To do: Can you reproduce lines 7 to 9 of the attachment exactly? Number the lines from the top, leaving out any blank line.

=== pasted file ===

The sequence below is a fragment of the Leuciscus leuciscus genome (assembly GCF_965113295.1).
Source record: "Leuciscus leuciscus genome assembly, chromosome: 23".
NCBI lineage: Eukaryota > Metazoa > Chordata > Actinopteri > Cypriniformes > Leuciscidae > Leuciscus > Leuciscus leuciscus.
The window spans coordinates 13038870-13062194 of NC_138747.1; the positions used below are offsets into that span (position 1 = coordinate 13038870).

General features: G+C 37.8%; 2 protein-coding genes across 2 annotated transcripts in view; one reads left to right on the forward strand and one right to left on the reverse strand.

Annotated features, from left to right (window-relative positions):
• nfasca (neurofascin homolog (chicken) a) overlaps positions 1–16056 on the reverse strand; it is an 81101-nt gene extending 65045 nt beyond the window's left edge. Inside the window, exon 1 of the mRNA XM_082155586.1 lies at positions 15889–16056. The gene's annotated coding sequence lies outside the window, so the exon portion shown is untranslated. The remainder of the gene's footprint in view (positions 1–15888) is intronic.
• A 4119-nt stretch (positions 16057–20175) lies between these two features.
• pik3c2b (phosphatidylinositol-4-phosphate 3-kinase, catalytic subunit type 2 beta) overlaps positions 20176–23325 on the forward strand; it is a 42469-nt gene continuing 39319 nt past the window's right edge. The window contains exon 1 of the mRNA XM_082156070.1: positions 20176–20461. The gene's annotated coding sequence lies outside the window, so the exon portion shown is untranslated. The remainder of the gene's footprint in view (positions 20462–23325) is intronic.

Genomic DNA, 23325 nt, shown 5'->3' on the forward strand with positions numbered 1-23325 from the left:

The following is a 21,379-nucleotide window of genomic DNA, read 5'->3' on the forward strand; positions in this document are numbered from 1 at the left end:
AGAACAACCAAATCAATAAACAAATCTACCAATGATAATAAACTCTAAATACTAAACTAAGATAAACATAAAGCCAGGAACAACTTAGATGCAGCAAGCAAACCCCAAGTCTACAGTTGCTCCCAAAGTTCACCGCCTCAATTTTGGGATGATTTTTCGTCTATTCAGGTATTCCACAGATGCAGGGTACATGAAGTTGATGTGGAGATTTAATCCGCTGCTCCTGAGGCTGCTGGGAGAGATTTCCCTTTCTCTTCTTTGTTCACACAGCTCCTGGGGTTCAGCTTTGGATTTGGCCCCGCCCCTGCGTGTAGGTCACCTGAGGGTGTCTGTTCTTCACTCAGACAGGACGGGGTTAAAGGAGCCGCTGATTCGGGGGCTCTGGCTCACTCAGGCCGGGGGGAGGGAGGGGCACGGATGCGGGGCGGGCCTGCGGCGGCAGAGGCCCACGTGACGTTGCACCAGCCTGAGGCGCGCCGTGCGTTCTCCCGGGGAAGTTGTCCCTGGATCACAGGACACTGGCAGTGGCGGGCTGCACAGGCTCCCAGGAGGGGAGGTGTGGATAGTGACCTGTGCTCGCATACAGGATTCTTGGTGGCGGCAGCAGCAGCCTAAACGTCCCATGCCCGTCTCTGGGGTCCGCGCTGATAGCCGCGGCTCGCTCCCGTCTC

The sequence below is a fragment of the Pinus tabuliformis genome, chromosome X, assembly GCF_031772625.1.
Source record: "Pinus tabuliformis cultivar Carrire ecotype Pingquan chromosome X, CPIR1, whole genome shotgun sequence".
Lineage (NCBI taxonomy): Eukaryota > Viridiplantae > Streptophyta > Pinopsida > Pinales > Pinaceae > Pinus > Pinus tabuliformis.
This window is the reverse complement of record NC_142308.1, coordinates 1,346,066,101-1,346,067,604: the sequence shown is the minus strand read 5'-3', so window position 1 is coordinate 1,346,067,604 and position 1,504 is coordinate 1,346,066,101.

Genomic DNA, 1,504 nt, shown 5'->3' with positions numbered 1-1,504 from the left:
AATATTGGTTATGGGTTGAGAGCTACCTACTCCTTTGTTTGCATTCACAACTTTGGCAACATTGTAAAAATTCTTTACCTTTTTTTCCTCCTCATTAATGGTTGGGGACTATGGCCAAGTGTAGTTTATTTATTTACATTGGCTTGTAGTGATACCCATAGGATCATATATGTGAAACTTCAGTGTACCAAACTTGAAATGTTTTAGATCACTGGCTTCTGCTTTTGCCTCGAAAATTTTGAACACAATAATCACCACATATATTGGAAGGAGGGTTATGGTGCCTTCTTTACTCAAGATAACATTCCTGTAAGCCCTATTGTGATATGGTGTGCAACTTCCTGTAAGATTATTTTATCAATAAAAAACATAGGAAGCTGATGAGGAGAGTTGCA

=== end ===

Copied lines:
• nfasca (neurofascin homolog (chicken) a) overlaps positions 1–16056 on the reverse strand; it is an 81101-nt gene extending 65045 nt beyond the window's left edge. Inside the window, exon 1 of the mRNA XM_082155586.1 lies at positions 15889–16056. The gene's annotated coding sequence lies outside the window, so the exon portion shown is untranslated. The remainder of the gene's footprint in view (positions 1–15888) is intronic.
• A 4119-nt stretch (positions 16057–20175) lies between these two features.
• pik3c2b (phosphatidylinositol-4-phosphate 3-kinase, catalytic subunit type 2 beta) overlaps positions 20176–23325 on the forward strand; it is a 42469-nt gene continuing 39319 nt past the window's right edge. The window contains exon 1 of the mRNA XM_082156070.1: positions 20176–20461. The gene's annotated coding sequence lies outside the window, so the exon portion shown is untranslated. The remainder of the gene's footprint in view (positions 20462–23325) is intronic.